North Carolina Asbestos Regulations

Even if you don’t know exactly what asbestos is, you know it’s not safe and you hope it’s not lurking in the walls around you. Because of the health hazards associated with asbestos, the federal government and all 50 states, including North Carolina, have enacted laws and regulations restricting its use and controlling its removal process. So, if you’re worried that there’s asbestos in your home, or you’ve been hired to renovate an office building, you’ll need to know about North Carolina’s asbestos regulations before taking action.

Asbestos and Its Dirty Past

Asbestos was used heavily during the 20th century because it’s a naturally-occurring mineral with heat-resistant qualities that made it well-suited for use in the construction industry. However, more and more scientists began to agree that it posed serious health risks, and most uses were eventually banned by 1990. Unfortunately, many buildings and other items still contain asbestos. It’s now listed as known carcinogen, and inhaling asbestos fibers can cause mesothelioma (cancer of the chest and abdominal lining), lung cancer, and asbestosis (irreversible lung scarring).

Asbestos Laws in North Carolina

Many North Carolina asbestos regulations mirror or simply adopt the federal standards for asbestos emissions, inspection, and removal. In addition to those regulations, all contractors who inspect and work with asbestos-containing material must be trained and accredited according to North Carolina state law. And although homeowners are exempt from most permit and notification requirements, it’s strongly recommended that you hire an accredited professional to inspect and remove structures that could contain asbestos to avoid the release of toxic asbestos fibers.

The following chart provides some of the key sections of North Carolina’s asbestos regulations, as well as relevant state and federal regulatory agencies.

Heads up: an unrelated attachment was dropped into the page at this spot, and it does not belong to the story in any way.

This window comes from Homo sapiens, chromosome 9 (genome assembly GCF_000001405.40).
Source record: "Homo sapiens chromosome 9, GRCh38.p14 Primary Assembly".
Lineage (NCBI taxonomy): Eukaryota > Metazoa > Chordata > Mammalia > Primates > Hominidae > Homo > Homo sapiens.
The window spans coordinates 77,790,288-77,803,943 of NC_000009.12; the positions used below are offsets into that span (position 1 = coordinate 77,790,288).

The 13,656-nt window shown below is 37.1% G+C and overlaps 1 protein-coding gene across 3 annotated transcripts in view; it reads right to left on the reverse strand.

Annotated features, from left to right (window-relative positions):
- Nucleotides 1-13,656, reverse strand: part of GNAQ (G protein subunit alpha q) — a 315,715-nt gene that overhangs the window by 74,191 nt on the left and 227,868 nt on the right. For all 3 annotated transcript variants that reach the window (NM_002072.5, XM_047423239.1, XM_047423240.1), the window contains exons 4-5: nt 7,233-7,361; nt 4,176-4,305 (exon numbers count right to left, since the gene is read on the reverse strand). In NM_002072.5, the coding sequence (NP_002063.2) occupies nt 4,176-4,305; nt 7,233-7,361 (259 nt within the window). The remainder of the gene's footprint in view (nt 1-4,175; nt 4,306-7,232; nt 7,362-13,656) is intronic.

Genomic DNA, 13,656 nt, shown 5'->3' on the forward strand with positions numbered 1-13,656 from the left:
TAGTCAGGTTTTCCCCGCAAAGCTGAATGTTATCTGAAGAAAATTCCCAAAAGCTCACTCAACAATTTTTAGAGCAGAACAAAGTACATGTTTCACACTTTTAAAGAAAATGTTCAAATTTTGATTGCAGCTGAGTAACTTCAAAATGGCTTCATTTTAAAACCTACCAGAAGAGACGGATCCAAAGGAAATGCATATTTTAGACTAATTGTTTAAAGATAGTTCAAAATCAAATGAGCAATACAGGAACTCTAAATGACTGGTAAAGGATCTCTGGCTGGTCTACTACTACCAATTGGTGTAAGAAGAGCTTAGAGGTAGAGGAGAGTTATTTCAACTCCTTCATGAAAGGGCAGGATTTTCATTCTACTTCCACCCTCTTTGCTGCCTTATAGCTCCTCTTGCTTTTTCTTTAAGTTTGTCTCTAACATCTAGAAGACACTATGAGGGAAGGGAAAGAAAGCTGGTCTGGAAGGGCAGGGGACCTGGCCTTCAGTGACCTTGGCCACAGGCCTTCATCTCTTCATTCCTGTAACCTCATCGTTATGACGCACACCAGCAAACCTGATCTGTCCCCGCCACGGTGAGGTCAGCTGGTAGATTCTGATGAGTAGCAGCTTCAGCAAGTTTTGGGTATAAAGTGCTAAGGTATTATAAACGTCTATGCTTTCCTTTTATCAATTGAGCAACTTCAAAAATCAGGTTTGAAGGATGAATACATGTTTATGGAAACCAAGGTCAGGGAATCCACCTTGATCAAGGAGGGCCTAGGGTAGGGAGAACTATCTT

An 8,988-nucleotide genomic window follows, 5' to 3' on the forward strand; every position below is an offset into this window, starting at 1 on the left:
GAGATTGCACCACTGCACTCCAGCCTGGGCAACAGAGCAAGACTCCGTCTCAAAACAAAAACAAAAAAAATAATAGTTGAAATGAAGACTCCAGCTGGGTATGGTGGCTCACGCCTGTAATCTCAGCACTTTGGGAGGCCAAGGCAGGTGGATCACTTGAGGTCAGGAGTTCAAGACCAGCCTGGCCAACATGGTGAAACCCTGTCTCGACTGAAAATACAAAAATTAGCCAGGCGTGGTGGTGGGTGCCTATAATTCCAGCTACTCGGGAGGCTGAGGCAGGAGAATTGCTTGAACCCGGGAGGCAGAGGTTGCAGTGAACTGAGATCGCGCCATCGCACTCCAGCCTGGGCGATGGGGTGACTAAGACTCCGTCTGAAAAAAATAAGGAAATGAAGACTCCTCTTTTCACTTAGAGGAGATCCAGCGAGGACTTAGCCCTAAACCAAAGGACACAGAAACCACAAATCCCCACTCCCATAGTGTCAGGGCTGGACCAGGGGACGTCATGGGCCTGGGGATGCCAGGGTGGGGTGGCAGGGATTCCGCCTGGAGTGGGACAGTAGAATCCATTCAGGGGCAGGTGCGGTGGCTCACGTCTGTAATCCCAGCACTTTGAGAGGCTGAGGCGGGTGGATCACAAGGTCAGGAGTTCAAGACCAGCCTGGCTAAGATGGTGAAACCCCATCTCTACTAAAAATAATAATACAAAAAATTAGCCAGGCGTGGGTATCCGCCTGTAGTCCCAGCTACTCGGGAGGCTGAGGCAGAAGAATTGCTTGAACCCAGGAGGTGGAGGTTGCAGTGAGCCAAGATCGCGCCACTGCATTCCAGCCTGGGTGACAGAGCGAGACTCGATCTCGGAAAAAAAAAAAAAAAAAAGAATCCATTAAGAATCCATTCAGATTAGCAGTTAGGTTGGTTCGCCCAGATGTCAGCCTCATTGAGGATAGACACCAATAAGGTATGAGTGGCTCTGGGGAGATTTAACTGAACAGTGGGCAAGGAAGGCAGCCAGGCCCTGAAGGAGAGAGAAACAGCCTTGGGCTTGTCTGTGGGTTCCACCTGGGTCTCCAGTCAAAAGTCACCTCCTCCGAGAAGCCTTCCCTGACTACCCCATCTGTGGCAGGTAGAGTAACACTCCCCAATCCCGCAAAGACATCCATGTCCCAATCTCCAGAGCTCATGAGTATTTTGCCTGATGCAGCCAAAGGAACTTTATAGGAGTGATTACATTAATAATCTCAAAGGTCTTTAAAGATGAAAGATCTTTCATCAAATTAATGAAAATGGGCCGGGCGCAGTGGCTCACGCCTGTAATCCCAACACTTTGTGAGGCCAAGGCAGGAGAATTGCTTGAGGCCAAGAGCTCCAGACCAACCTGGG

Statutes & Regulations

Asbestos Regulatory Agencies

Federal:


North Carolina:

Asbestos Removal Regulations

  • Asbestos-containing materials may be inspected and removed only by North Carolina trained and accredited asbestos professionals (10A NCAC 41C .0602-.0603)
  • Schools must inspect for and respond to the presence of asbestos using individuals trained and accredited by the EPA (10A NCAC 41C .0604; 40 CFR Part 763; §130A-445).
  • Notification of building demolition must be submitted to the Health Hazards Control Unit 10 days prior to start of project even if no asbestos is present in the building (40 CFR 61.145(b))
  • Must submit permits and fees 10 days prior to start of removal where more than 35 cubic feet, 160 square feet, or 260 linear feet of asbestos-containing material is to be removed (10A NCAC 41C .0605-.0606)
  • Asbestos must be removed before beginning work that would disturb the asbestos; asbestos-containing material must be adequately wet during removal (40 CFR 61.145(c)).
  • Dispose of all asbestos-containing material at an approved disposal site (40 CFR 61.150(b), 61.154)

Note: State regulations are always subject to change through the passage of new legislation, rulings in the higher courts (including federal decisions), ballot initiatives, and other means. While we strive to provide the most current information available, please consult an attorney or conduct your own legal research to verify the state law(s) you are researching.

North Carolina Asbestos Regulations: Related Resources

Get a Free Review of Your North Carolina Asbestos Claim

There’s no question that exposure to asbestos can lead to grave consequences for your health. So, it’s a good thing asbestos is ardently regulated by the states and federal government. But knowing whether or not you have an asbestos-related claim can be difficult, especially since symptoms may not present themselves for many years after exposure. Get a better understanding of your rights and lawsuit potential by receiving a free claim review today.

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